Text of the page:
I have previously made just one Seamwork pattern, the Akita, a few years ago, and it turned out technically well, but horrible on my body. It looks so cute on the model, who has a very different body shape than I do, and this was back when I had ideas that if I could just get thinner, I would actually change my body shape. Thank goodness I found the idea of Kibbe styling, and started to understand bone structure and frame, and how to make fashions work with the body I have by choosing different specifics from the start.
The Seamwork Paxson sweater is actually one that I was drawn to initially to make for my pre-teen daughter. I had never made a raglan style sleeve, and at this point in her body development, she is right at the appropriate cup size for not having to adjust most patterns. Considering the Paxson is a unisex pattern, that is meant to be a little more on the baggy side, I thought my first go would be for her.
Fast forward this through year, where in spite of my #makenine2019 plans I spent most of my time working with knits, and then seeing adorable makes using this glow-in-the-dark Doodles brand knit from Joann fabrics, I decided I was going to try to make myself a Halloween Paxson sweater to wear to work.
Step one was to alter the flat pattern to make sure there was room for my bust. Since I was using a stretchy knit, I knew I probably did not need to do a large full bust adjustment (FBA), but I did want to make sure there wasn’t too much pull going on with the width, and that there was plenty of length to cover from my shoulder, over my bust, and down. Shirts ending up too short is a frequent problem I have, whether in ready-to-wear clothing, or sewing patterns. I have learned with most patterns meant for stretchy fabric, I can get away with a pivot and slide method of FBA, but it is always good to check that ultimately I have enough length. I have actually made the mistake before of adding length and not needing it, and a garment ends to too big! For this, I compared the flat pattern piece for the front to the Cashmerette Concord pattern piece I had previously made, since that has the larger cup sizes, in order to see how they compared with both width at the bustline and length. I found I did not need to lengthen the front at all.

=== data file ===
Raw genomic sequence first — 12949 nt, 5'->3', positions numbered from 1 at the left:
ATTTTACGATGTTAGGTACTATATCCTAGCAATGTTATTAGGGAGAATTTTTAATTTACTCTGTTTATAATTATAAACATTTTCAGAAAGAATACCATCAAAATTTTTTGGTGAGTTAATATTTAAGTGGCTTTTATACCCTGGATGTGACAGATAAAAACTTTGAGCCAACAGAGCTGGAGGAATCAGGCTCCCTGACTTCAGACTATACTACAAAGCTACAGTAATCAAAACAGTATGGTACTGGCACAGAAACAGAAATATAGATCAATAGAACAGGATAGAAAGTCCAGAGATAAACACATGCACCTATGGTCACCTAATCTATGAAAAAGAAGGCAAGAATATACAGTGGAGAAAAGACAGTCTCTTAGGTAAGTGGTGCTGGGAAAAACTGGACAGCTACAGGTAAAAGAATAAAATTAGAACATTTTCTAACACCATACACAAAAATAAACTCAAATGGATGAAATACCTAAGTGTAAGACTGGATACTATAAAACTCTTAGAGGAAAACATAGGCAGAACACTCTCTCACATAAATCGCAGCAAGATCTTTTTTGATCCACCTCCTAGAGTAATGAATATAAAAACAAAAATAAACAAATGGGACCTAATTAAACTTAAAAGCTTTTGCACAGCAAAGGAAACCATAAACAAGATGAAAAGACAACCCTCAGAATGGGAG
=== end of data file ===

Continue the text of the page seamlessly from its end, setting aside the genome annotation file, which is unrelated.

For this top, I used my upper bust measurement of 34″ to choose the XS size at the neck, grading to the S size at the shoulder and through the upper bust area, and then my 40″ bust measure to grade to the M there. Instead of choosing the bust measure from the suggested size, I knew that I wanted a more snug fit so that the top did not end up baggy (which is not a great look for me), I used the finished measurements as my guide, knowing that the stretchy fabric would not have an issue with my movements. I then used the same finished measurements for the same reason to grade back to a size S at the waist, and out to a M at the hips. If I had used the suggested measurements and graded to a size L for the bustline and waist, I would have ended with a much baggier look than I wanted for this fabric. For the raglan sleeve, I cut a size small everywhere except graded to M for the portion that would go below my arms.